Shannon Wilmot

This fall, Ontarians had the rare pleasure of witnessing the largest monarch butterfly migration in 10 years.

Monarchs migrate to Canada from Mexico each spring and return to the sunny south each fall. During the autumn migration, monarchs gather in large groups (numbering from a few hundred to several thousand) along the north shores of Lakes Ontario and Erie before crossing these large bodies of water on their way southward. Between the end of August and early October, enormous groups of the butterflies were spotted at Thickson’s Woods, Whitby (several thousand), on the Leslie Street Spit in Toronto (about 5,000) and in locations along the Niagara peninsula.

Why was this fall’s migration so large? It all started with last spring’s migration, says monarch enthusiast and long – time Ontario Nature member Don Davis, who has been tagging and tracking monarchs since 1968. According to Davis, the butterflies had a highly successful migration from Mexico thanks to exceptionally good weather – neither excessively hot nor unusually cool. The excellent travelling temperatures, coupled with a mild summer and flourishing milkweed plants, on which monarch butterflies feed exclusively, provided the butterflies with ideal conditions for reproduction. Consequently, huge numbers of the insects migrated south in the fall.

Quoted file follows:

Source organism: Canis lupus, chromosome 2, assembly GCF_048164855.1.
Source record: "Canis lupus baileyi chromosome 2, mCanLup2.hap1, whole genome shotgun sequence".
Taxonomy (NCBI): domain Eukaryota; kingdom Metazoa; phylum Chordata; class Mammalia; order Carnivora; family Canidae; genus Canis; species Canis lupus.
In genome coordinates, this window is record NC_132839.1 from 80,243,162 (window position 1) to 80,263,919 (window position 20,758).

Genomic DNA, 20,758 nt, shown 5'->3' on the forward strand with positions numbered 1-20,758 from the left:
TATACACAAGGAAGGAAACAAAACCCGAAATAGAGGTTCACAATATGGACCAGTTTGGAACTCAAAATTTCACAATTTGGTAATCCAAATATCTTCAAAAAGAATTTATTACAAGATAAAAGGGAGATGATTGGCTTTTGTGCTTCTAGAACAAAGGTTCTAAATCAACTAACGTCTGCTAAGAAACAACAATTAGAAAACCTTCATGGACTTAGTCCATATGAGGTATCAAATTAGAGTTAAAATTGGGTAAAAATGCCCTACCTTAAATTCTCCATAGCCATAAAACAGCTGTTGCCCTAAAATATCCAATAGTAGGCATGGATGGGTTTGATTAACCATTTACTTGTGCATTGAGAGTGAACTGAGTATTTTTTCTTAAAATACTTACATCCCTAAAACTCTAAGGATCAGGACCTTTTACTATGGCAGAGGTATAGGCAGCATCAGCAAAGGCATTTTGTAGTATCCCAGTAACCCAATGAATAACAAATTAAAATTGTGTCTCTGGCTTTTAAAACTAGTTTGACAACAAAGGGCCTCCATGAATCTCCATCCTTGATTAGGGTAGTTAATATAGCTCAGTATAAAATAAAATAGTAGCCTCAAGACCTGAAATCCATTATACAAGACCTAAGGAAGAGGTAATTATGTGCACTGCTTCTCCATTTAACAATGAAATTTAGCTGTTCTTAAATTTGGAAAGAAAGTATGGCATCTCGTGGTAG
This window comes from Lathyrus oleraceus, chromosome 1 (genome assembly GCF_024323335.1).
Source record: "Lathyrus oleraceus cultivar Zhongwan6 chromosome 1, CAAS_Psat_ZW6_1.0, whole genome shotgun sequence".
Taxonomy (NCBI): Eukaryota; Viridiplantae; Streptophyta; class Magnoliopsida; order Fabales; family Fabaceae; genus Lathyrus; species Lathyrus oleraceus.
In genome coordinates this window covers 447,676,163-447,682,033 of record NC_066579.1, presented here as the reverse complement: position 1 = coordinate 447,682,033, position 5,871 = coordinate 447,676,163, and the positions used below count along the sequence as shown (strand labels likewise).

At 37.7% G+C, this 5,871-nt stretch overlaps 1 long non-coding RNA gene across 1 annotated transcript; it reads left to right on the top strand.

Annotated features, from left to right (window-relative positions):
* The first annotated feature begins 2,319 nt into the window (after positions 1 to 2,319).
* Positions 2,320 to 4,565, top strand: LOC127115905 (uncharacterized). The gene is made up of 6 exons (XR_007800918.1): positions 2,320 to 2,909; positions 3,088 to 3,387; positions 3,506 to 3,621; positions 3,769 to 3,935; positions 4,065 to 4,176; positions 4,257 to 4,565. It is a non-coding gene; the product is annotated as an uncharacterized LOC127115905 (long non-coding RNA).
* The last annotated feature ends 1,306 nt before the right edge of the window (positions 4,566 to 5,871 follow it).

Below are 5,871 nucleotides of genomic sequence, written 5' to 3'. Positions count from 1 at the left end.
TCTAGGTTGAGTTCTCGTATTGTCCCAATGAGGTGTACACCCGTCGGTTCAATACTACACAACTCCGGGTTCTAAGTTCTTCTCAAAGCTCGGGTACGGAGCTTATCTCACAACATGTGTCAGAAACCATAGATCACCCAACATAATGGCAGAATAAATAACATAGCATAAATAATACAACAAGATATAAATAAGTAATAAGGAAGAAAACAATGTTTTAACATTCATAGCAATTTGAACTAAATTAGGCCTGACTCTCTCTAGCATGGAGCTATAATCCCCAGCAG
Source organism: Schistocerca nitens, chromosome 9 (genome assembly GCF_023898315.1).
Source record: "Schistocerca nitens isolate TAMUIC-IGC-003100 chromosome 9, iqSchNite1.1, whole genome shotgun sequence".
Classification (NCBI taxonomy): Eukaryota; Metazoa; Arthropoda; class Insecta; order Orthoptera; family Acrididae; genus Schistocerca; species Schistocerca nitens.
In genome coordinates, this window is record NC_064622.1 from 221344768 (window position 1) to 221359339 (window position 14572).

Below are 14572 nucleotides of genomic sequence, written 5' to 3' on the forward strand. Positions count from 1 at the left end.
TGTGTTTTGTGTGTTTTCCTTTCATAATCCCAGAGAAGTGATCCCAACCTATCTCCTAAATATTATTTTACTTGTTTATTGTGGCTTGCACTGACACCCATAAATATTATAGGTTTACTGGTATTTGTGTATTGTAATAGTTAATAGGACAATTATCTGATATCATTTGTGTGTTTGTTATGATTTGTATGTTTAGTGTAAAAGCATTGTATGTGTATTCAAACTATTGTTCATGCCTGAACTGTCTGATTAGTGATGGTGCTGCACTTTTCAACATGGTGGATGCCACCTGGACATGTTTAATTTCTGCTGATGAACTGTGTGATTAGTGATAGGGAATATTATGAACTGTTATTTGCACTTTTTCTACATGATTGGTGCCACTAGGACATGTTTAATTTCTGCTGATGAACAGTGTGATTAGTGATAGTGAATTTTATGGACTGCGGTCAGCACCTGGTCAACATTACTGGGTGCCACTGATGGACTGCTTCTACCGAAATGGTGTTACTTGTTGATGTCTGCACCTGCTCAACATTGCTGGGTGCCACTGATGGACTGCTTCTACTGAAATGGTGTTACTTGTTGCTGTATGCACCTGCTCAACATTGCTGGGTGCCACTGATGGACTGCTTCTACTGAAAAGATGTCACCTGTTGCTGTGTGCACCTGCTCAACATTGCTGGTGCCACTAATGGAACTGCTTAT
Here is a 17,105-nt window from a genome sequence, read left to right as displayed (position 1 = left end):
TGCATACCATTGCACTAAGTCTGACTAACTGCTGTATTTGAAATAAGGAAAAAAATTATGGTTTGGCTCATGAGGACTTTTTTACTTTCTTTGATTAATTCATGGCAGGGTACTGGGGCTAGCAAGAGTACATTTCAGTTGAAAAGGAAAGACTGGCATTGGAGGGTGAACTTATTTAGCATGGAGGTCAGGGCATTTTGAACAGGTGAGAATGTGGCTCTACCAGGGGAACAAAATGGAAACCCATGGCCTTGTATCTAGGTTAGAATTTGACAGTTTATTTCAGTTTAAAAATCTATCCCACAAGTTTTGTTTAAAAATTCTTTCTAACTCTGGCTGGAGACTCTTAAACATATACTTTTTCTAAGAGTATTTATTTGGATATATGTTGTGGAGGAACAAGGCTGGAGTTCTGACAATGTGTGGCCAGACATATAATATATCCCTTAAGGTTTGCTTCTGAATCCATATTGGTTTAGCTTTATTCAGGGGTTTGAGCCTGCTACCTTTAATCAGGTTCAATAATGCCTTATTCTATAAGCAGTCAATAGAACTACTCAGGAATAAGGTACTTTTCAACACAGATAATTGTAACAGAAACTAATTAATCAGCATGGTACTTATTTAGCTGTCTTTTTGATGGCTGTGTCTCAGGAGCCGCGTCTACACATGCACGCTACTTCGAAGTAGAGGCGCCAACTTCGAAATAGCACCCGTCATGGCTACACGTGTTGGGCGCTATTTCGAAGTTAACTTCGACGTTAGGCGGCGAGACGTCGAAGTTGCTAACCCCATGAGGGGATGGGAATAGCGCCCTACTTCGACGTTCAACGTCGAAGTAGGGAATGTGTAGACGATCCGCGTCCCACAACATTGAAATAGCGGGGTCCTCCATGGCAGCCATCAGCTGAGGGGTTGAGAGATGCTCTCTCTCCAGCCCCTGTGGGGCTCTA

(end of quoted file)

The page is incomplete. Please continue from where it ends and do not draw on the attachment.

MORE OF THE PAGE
The monarch is Canada’s most recognizable butterfly. This brilliant orange and black insect has a wingspan of 93 to 105 millimetres and is found in most parts of Ontario. You can attract them and other colourful butterflies to your backyard by planting milkweed, black-eyed susan and wild bergamot.

For more information about monarch butterflies and their migration, visit the Monarch Watch website at